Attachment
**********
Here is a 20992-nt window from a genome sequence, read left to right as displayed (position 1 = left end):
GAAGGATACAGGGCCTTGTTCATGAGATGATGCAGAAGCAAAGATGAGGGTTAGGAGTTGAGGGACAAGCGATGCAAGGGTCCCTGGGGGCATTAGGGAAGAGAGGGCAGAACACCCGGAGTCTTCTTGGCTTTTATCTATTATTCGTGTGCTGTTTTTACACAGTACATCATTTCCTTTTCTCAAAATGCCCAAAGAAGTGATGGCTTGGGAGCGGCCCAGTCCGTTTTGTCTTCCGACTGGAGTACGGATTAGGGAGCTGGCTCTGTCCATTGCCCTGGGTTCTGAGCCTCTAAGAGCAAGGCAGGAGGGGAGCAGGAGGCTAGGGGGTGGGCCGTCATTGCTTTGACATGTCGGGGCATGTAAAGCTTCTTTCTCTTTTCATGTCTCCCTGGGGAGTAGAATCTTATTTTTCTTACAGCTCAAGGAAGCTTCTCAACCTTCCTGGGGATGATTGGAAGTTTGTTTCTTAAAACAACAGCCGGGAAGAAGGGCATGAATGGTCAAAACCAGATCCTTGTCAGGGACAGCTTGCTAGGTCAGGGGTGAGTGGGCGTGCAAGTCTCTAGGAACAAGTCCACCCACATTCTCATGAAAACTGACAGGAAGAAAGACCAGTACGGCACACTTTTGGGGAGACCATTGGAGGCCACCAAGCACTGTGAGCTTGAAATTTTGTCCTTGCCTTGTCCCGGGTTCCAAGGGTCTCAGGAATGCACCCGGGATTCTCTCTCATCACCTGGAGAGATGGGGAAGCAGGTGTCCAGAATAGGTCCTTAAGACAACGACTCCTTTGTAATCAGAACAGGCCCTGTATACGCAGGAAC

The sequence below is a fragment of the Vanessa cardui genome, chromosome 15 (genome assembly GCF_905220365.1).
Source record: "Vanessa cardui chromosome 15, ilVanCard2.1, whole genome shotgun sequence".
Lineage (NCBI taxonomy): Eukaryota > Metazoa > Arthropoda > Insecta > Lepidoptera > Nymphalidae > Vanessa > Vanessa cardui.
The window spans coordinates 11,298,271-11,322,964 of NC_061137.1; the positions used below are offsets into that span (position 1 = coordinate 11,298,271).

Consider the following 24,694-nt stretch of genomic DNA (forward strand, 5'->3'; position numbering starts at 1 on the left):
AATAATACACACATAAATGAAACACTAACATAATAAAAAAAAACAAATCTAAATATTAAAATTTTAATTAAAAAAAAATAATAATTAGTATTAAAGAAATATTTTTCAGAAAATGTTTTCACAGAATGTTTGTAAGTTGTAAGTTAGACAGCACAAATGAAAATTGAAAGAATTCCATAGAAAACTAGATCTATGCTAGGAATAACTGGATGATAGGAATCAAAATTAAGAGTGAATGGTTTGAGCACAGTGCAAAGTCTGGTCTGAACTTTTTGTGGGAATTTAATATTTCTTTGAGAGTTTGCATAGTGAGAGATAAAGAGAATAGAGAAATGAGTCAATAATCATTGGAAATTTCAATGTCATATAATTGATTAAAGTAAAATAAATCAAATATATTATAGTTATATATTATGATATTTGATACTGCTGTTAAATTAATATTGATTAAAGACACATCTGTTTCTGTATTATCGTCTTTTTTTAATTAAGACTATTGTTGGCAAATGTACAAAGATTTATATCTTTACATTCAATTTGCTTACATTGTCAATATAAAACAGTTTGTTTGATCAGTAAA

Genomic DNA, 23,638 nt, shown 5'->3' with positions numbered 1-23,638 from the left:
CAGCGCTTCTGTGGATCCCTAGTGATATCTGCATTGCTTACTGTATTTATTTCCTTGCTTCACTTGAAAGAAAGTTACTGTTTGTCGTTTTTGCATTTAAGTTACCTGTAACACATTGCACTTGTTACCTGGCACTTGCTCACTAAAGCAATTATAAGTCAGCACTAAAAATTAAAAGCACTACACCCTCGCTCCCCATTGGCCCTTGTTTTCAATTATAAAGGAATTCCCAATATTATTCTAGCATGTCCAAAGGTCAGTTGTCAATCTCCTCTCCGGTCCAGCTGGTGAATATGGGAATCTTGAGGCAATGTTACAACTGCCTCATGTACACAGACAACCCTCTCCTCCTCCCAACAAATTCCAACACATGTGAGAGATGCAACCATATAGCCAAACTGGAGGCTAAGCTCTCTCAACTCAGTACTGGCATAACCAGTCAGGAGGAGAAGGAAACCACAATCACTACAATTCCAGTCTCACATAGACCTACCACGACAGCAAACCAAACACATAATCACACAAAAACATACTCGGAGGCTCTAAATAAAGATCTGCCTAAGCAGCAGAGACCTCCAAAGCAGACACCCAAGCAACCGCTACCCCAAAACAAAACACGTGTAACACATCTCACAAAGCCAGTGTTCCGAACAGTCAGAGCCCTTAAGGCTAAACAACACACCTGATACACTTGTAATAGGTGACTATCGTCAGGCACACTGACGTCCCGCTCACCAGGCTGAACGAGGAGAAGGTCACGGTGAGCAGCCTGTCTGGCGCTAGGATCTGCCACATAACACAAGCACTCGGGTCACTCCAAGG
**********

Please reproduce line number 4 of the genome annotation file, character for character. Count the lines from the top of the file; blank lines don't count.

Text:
Source record: "Vanessa cardui chromosome 15, ilVanCard2.1, whole genome shotgun sequence".